The deadline to file for a spot on the March primary ballot passed this week, giving political observers a chance to scope out which races attracted the most attention after the Legislature drew new district maps for state and federal offices. Those maps still face court challenges, amid charges that they do not provide adequate opportunities for people of color to choose their representatives.
Jasper Scherer reports on Texas politics for the Houston Chronicle. He says while there will be a slew of Republican primaries to watch in March, it’s been quieter on the Democratic side, with elected officials in the state’s minority party largely avoiding primary challengers.
Listen to the interview above or read the transcript below.
This transcript has been edited lightly for clarity:
Texas Standard: What’s the explanation for what we’re seeing here?
Jasper Scherer: I think a lot of this does come down to redistricting. There have been a lot of races that were competitive in recent years where those districts were essentially dismantled. And that new layout is less likely to attract Democrats who just no longer see it as a competitive race. And then, some Democrats are looking at the disappointing 2020 election results for their party here in Texas and seeing not quite as rosy of an outlook. And also, President Biden’s approval rating in Texas appears to be dragging some of the candidates farther down the ticket.
Let’s focus a little bit more on redistricting. Texas gained two congressional seats as a result of the latest census. Could you say a little bit more about how that redistricting seems to be tamping down enthusiasm among Democrats
Back in 2018 and 2020, the Democrats made a big scene about how they were contesting every single congressional race in Texas, and a lot of those were seats that they had never contested, or hadn’t done so in decades. And now, after the latest round of redistricting, almost all of those seats have been made completely noncompetitive. Some of them were Republicans deciding to shore up Democratic-held seats, and in other cases, it was Republican held seats that were just moved completely out of reach for Democrats.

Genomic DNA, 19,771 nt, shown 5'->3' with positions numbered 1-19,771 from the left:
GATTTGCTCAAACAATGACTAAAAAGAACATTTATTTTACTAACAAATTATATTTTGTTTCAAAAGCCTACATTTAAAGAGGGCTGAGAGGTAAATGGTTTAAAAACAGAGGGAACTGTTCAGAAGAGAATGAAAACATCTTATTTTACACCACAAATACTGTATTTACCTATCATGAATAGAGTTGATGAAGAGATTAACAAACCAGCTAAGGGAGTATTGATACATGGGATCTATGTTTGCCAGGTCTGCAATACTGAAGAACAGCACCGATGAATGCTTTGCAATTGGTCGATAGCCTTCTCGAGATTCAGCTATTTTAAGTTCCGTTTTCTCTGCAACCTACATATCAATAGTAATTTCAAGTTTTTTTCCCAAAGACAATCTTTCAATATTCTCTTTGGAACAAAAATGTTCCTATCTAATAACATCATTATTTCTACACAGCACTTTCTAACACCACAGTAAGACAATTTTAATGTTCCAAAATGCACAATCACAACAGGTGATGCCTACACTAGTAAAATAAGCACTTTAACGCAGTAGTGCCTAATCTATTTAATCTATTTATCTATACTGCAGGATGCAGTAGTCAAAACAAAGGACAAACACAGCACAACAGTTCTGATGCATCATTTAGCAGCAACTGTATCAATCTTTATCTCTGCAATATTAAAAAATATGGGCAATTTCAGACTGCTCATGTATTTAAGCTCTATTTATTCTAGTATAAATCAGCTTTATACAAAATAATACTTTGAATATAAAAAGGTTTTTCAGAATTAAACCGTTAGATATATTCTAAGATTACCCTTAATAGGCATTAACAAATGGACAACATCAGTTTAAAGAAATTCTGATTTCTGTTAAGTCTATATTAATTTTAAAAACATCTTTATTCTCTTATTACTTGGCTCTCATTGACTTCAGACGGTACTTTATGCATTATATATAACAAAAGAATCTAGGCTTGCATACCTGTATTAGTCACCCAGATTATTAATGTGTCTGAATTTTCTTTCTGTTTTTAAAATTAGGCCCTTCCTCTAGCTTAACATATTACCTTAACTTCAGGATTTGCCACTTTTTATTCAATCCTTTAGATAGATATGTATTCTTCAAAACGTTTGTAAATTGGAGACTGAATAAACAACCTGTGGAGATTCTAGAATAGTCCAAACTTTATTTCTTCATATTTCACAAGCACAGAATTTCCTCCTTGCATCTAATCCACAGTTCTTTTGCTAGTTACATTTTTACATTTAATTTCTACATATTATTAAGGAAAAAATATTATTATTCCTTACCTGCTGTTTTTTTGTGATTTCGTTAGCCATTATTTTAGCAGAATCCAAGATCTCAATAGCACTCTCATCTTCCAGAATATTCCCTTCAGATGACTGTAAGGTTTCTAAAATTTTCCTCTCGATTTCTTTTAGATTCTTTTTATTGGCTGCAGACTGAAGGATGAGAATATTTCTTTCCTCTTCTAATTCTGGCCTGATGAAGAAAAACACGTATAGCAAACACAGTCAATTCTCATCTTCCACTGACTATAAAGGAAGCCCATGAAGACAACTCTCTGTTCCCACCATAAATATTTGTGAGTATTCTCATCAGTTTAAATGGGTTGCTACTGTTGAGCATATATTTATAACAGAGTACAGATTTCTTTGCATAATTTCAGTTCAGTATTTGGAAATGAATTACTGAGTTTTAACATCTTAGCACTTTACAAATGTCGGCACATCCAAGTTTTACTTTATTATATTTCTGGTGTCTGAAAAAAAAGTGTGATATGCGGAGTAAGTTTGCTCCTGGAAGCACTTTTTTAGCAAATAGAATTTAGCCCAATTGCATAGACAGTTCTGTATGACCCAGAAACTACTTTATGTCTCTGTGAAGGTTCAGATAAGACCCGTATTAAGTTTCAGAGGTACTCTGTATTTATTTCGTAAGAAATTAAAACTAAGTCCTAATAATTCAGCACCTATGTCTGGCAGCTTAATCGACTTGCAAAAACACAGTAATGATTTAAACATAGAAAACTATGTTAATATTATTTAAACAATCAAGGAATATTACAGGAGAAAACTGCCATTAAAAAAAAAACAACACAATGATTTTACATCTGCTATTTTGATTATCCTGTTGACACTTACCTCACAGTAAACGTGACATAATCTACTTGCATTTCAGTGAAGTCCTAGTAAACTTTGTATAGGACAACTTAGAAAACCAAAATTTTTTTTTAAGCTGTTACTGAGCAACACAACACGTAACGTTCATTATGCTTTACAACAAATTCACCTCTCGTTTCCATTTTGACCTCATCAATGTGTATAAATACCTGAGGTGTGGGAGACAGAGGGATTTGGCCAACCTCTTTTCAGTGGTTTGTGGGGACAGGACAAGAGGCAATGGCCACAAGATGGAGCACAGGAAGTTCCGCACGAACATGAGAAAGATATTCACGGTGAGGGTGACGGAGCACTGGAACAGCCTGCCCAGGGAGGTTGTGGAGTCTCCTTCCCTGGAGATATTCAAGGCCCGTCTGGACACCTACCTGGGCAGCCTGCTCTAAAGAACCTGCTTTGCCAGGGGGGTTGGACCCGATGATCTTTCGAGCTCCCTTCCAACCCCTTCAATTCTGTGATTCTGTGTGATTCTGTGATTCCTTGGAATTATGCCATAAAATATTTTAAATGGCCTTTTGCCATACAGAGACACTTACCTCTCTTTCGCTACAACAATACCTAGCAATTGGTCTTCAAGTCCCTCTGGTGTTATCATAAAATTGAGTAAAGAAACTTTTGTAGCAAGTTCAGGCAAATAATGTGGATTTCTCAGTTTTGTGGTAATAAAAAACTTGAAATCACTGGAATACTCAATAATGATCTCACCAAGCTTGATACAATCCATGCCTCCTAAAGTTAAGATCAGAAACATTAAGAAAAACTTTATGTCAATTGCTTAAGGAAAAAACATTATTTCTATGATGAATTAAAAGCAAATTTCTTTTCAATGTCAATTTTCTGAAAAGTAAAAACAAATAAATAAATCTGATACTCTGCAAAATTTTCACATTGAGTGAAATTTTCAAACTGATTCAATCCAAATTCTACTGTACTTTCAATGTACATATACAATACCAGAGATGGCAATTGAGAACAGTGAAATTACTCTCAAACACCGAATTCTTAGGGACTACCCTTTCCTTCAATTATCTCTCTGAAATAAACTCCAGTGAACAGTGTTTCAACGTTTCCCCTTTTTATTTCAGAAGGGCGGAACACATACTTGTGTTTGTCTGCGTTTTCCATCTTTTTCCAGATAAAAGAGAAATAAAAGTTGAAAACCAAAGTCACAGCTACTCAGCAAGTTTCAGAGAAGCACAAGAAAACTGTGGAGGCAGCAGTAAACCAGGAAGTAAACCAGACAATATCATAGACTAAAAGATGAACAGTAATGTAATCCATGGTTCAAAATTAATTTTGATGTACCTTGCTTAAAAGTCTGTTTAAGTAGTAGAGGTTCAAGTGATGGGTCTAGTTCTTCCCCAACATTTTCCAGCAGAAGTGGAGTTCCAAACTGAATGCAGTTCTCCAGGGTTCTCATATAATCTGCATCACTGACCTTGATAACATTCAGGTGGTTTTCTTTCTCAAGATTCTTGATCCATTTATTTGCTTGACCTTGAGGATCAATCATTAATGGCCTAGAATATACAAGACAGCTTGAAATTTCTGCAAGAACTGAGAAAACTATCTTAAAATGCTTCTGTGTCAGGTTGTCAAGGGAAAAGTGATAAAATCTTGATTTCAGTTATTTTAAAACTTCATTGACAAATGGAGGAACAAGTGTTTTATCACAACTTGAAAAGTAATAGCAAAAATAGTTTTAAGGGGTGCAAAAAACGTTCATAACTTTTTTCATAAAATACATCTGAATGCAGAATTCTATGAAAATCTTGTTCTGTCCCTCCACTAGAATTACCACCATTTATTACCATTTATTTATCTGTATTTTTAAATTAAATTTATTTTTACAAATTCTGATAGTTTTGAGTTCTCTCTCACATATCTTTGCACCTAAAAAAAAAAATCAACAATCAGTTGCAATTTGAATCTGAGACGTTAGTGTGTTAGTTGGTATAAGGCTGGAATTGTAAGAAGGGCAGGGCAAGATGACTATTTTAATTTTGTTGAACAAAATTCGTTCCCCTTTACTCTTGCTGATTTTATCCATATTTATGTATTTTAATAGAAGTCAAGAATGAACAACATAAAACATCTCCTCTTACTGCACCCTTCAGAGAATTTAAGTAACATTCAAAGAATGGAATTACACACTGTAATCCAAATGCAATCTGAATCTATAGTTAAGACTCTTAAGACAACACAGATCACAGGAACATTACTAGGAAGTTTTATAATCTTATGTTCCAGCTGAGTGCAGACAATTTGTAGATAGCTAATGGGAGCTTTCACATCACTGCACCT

If you don’t have a lot of Democrats piling on for the primaries, like what we’re seeing for the Republicans, perhaps that says something about a certain unity among Democrats – maybe not a lot of people wanting to shake things up. What do you think?
I think you’re onto something there. Going back to those recent cycles, we did see a lot of contests between moderates and progressives, and we’re really not seeing as much of that this year. The activity is more on the Republican side. If you look at some of the statewide races like Governor Abbott and Attorney General Ken Paxton, that’s where we’re seeing most of the activity. And at the congressional level, a lot of the incumbent congressmen are not receiving primary challenges themselves. I think it’s more on the statewide level.
It seems like the GOP has set its sights on South Texas in particular. How do you see things shaping up there and are Democrats committed to holding on to at least what has historically and traditionally been a rather strong position in that region?
Some of the races to watch down there – there is Congressman Henry Cuellar, who has a competitive Democratic primary. He’s one of the more moderate Democrats in Congress, and he’s again facing a challenge for the second straight cycle from a progressive opponent, Jessica Cisneros, who’s an attorney from Laredo. His district actually is one of the more competitive ones in the November general election. So I think Republicans will be going after that one and also a neighboring congressional district that was drawn to become more competitive.
So I think when you combine some of those congressional races with the state House, where some of those districts have been redrawn to be more competitive. I think this will probably be the year where we see the most aggressive play by Republicans down in places like the Rio Grande Valley and other nearby regions.